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Stable Angina clinical trials at University of California Health

4 in progress, 3 open to eligible people

Showing trials for
  • Acupuncture on Symptoms of Stable Angina

    open to eligible people ages 21 years and up

    The goal of this clinical trial is to determine if a standardized 12-point acupuncture protocol will reduce pain in participants with stable angina. This study addresses the critical need to reduce persistent pain for angina. The investigators long-term goal is symptom management for diverse women and men with angina, targeting additional angina burden borne of social disadvantage Participants will be randomized to a 10-acupuncture session protocol, two treatments per week for five weeks, or an attention control group. Participants will view designated, non-pain related Technology, Entertainment, Design Talks equal to the time spent receiving acupuncture (~7.5-10 hrs.). The investigators will test the efficacy of acupuncture for stable angina/chest pain syndrome to reduce pain and symptoms, improve health-related quality of life, reduce healthcare utilization and and improve patient related health outcomes.

    at UCLA

  • COronary SInus Reducer in Patients With Refractory Angina II

    open to eligible people ages 18 years and up

    To demonstrate the safety and effectiveness of the Reducer system for treatment of patients with refractory angina pectoris treated with maximally tolerated guideline-directed medical therapy who demonstrate objective evidence of reversible myocardial ischemia in the distribution of the left coronary artery and who are deemed unsuitable for revascularization. A non-randomized single-arm will further assess the safety and effectiveness of the Neovasc Reducer System in selected subjects with reversible myocardial ischemia in the distribution of the right coronary artery and who are deemed unsuitable for revascularization, subjects with reversible myocardial ischemia without documented obstructive coronary disease and subjects who cannot complete an exercise tolerance test due to an above-the-ankle amputation.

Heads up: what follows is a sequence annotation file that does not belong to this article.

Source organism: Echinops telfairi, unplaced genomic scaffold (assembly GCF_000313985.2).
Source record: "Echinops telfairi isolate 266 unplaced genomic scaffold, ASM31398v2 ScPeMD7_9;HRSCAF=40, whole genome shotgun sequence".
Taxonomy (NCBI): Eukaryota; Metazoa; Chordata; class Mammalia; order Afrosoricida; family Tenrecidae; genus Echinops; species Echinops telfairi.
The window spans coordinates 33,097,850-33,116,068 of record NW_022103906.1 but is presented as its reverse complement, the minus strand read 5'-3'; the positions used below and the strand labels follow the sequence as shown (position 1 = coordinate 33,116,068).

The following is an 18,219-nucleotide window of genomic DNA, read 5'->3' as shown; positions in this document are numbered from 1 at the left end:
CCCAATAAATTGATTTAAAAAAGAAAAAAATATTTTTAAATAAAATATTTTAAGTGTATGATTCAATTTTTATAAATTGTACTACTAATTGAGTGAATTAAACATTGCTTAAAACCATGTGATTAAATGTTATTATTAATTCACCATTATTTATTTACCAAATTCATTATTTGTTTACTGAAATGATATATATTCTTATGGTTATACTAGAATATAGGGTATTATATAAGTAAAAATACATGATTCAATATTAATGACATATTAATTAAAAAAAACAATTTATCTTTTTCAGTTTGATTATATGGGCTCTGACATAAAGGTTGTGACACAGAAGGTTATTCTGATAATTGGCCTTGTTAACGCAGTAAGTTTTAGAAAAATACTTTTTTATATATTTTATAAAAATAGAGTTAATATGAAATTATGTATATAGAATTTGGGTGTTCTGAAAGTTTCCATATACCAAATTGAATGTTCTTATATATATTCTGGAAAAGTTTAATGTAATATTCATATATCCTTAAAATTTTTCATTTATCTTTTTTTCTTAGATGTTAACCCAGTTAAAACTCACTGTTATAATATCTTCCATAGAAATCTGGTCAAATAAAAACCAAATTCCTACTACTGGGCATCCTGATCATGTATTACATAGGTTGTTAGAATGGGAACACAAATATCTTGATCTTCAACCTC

at UCSD

  • MCNAIR Study: coMparative effeCtiveness of iN-person and teleheAlth cardIac Rehabilitation

    open to eligible people ages 18 years and up

    Cardiac rehabilitation is a medically recommended program for patients with certain heart conditions. It includes exercise training, health education, and counseling. Unfortunately, many patients do not participate in cardiac rehabilitation. Some find it challenging to attend the in-person sessions. This study aims to compare two methods of delivering cardiac rehabilitation: in-person and through telehealth. The investigators want to know if the effects of these two programs are alike and if certain individuals benefit more from one program over the other.

    at UCSF

  • Novel Non-Invasive Automated Fractional Flow Reserve Software System in Patients With Coronary Artery Disease

    Sorry, in progress, not accepting new patients

    This retrospective study will evaluate the coronary angiograms of approximately 100 patients who have undergone invasive angiography and fractional flow reserve (FFR). DICOM files of the angiograms will be analyzed on a secure computer within the cardiac catheterization laboratory using the AutocathFFR software to assess if invasive FFR measurements and automated computer analysis of FFR measurements correlate. AutocathFFR measurement per lesion will be compared to the gold standard, invasive FFR value, where an FFR ≤ 0.80 will be considered "positive", while an FFR > 0.8 will be considered "negative". The AutocathFFR value will be compared to the invasive FFR measurements. The sensitivity and specificity of the AutocathFFR will be calculated, as well as the AutocathFFR accuracy, positive predictive value and negative predictive value per lesion. Device success will be calculated as the ratio of completed versus initiated AutocathFFR index calculations. Usability of the AutocathFFR software will be evaluated using dedicated questionnaires to be completed by the user (cardiologists).

    at UCSD

Our lead scientists for Stable Angina research studies include .

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